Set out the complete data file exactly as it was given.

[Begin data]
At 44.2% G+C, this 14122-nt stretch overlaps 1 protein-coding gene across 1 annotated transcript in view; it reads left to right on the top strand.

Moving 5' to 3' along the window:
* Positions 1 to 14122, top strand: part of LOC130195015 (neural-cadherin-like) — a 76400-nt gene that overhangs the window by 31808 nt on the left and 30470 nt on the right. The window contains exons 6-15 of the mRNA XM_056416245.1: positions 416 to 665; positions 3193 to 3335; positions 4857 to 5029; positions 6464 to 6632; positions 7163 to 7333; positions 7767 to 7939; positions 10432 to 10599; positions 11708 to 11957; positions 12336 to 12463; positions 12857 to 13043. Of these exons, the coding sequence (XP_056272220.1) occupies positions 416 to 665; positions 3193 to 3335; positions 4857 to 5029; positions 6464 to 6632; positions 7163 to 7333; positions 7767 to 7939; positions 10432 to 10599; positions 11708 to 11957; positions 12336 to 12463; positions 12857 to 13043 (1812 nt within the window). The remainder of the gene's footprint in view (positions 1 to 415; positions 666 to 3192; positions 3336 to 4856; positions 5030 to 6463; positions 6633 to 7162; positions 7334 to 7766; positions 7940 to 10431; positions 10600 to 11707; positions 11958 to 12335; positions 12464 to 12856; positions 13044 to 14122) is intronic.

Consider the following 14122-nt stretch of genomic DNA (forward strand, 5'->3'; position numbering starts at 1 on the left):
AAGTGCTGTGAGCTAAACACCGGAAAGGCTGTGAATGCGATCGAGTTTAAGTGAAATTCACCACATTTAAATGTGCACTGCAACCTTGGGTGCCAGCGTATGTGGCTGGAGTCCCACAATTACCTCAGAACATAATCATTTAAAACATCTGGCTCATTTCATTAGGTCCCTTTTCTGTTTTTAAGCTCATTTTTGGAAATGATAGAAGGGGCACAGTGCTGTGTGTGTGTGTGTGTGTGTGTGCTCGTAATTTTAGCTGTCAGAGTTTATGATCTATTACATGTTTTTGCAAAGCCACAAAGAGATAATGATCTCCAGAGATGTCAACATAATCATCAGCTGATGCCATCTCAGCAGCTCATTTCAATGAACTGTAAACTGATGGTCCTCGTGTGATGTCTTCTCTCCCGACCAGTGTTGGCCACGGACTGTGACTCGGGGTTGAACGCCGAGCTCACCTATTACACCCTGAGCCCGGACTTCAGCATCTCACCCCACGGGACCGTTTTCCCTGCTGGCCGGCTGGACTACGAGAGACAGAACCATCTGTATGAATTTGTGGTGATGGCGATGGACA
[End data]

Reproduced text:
At 44.2% G+C, this 14122-nt stretch overlaps 1 protein-coding gene across 1 annotated transcript in view; it reads left to right on the top strand.

Moving 5' to 3' along the window:
* Positions 1 to 14122, top strand: part of LOC130195015 (neural-cadherin-like) — a 76400-nt gene that overhangs the window by 31808 nt on the left and 30470 nt on the right. The window contains exons 6-15 of the mRNA XM_056416245.1: positions 416 to 665; positions 3193 to 3335; positions 4857 to 5029; positions 6464 to 6632; positions 7163 to 7333; positions 7767 to 7939; positions 10432 to 10599; positions 11708 to 11957; positions 12336 to 12463; positions 12857 to 13043. Of these exons, the coding sequence (XP_056272220.1) occupies positions 416 to 665; positions 3193 to 3335; positions 4857 to 5029; positions 6464 to 6632; positions 7163 to 7333; positions 7767 to 7939; positions 10432 to 10599; positions 11708 to 11957; positions 12336 to 12463; positions 12857 to 13043 (1812 nt within the window). The remainder of the gene's footprint in view (positions 1 to 415; positions 666 to 3192; positions 3336 to 4856; positions 5030 to 6463; positions 6633 to 7162; positions 7334 to 7766; positions 7940 to 10431; positions 10600 to 11707; positions 11958 to 12335; positions 12464 to 12856; positions 13044 to 14122) is intronic.

Consider the following 14122-nt stretch of genomic DNA (forward strand, 5'->3'; position numbering starts at 1 on the left):
AAGTGCTGTGAGCTAAACACCGGAAAGGCTGTGAATGCGATCGAGTTTAAGTGAAATTCACCACATTTAAATGTGCACTGCAACCTTGGGTGCCAGCGTATGTGGCTGGAGTCCCACAATTACCTCAGAACATAATCATTTAAAACATCTGGCTCATTTCATTAGGTCCCTTTTCTGTTTTTAAGCTCATTTTTGGAAATGATAGAAGGGGCACAGTGCTGTGTGTGTGTGTGTGTGTGTGTGCTCGTAATTTTAGCTGTCAGAGTTTATGATCTATTACATGTTTTTGCAAAGCCACAAAGAGATAATGATCTCCAGAGATGTCAACATAATCATCAGCTGATGCCATCTCAGCAGCTCATTTCAATGAACTGTAAACTGATGGTCCTCGTGTGATGTCTTCTCTCCCGACCAGTGTTGGCCACGGACTGTGACTCGGGGTTGAACGCCGAGCTCACCTATTACACCCTGAGCCCGGACTTCAGCATCTCACCCCACGGGACCGTTTTCCCTGCTGGCCGGCTGGACTACGAGAGACAGAACCATCTGTATGAATTTGTGGTGATGGCGATGGACA